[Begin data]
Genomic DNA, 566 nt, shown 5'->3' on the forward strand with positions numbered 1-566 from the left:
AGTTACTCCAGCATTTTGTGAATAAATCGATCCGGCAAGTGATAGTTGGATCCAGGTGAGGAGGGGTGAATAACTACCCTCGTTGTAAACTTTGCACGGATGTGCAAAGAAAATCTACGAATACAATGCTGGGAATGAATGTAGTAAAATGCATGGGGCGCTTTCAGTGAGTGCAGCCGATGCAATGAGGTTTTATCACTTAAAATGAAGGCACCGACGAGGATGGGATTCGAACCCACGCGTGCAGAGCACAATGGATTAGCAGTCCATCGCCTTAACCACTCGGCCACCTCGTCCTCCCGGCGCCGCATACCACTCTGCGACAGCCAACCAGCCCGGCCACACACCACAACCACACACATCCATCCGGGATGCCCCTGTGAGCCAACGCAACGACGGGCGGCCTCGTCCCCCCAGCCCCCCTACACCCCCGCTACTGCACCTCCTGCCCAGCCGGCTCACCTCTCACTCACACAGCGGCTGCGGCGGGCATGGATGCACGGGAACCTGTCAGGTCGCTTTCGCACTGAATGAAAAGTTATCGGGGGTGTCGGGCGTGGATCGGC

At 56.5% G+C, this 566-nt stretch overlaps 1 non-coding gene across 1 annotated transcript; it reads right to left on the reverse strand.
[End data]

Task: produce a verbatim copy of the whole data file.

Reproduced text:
Genomic DNA, 566 nt, shown 5'->3' on the forward strand with positions numbered 1-566 from the left:
AGTTACTCCAGCATTTTGTGAATAAATCGATCCGGCAAGTGATAGTTGGATCCAGGTGAGGAGGGGTGAATAACTACCCTCGTTGTAAACTTTGCACGGATGTGCAAAGAAAATCTACGAATACAATGCTGGGAATGAATGTAGTAAAATGCATGGGGCGCTTTCAGTGAGTGCAGCCGATGCAATGAGGTTTTATCACTTAAAATGAAGGCACCGACGAGGATGGGATTCGAACCCACGCGTGCAGAGCACAATGGATTAGCAGTCCATCGCCTTAACCACTCGGCCACCTCGTCCTCCCGGCGCCGCATACCACTCTGCGACAGCCAACCAGCCCGGCCACACACCACAACCACACACATCCATCCGGGATGCCCCTGTGAGCCAACGCAACGACGGGCGGCCTCGTCCCCCCAGCCCCCCTACACCCCCGCTACTGCACCTCCTGCCCAGCCGGCTCACCTCTCACTCACACAGCGGCTGCGGCGGGCATGGATGCACGGGAACCTGTCAGGTCGCTTTCGCACTGAATGAAAAGTTATCGGGGGTGTCGGGCGTGGATCGGC

At 56.5% G+C, this 566-nt stretch overlaps 1 non-coding gene across 1 annotated transcript; it reads right to left on the reverse strand.